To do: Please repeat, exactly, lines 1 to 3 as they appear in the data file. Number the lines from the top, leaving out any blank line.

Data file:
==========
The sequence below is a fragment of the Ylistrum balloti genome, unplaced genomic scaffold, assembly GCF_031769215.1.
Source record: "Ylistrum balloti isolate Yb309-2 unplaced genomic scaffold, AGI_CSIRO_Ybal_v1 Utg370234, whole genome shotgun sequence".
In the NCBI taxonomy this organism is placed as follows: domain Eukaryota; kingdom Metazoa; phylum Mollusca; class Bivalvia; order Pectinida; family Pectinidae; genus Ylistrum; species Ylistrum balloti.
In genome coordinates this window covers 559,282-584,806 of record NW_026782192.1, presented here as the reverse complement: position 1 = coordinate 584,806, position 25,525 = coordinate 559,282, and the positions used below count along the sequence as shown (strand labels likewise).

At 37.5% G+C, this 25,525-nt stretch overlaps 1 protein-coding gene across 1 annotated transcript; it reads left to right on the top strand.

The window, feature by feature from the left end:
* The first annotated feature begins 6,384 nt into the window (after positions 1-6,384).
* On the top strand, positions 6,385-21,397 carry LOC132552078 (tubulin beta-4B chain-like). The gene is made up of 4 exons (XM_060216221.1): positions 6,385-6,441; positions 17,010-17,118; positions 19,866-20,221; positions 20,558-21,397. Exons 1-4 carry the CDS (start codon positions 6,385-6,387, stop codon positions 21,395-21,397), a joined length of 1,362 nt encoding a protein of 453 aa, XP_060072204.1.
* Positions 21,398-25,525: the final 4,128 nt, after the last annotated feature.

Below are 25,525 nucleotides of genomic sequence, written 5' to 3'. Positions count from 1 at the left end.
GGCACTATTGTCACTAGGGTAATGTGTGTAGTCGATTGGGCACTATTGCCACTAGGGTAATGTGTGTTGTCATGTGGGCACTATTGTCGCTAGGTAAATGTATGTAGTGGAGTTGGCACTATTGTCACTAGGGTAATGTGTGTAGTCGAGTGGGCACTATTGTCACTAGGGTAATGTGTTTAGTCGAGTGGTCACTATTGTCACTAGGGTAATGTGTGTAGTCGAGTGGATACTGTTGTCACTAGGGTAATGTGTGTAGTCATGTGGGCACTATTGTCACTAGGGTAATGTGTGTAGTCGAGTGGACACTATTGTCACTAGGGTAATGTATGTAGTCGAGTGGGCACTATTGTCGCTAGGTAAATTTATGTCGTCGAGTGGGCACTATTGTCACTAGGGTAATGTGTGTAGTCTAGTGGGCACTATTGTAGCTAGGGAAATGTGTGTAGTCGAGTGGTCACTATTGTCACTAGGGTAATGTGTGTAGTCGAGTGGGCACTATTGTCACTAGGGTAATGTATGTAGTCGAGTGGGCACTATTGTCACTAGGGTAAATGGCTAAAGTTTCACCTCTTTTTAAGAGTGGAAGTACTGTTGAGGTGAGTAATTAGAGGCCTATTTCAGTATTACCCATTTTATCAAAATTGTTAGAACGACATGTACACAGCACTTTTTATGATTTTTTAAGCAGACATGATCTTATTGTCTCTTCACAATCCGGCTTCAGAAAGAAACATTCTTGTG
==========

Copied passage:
The sequence below is a fragment of the Ylistrum balloti genome, unplaced genomic scaffold, assembly GCF_031769215.1.
Source record: "Ylistrum balloti isolate Yb309-2 unplaced genomic scaffold, AGI_CSIRO_Ybal_v1 Utg370234, whole genome shotgun sequence".
In the NCBI taxonomy this organism is placed as follows: domain Eukaryota; kingdom Metazoa; phylum Mollusca; class Bivalvia; order Pectinida; family Pectinidae; genus Ylistrum; species Ylistrum balloti.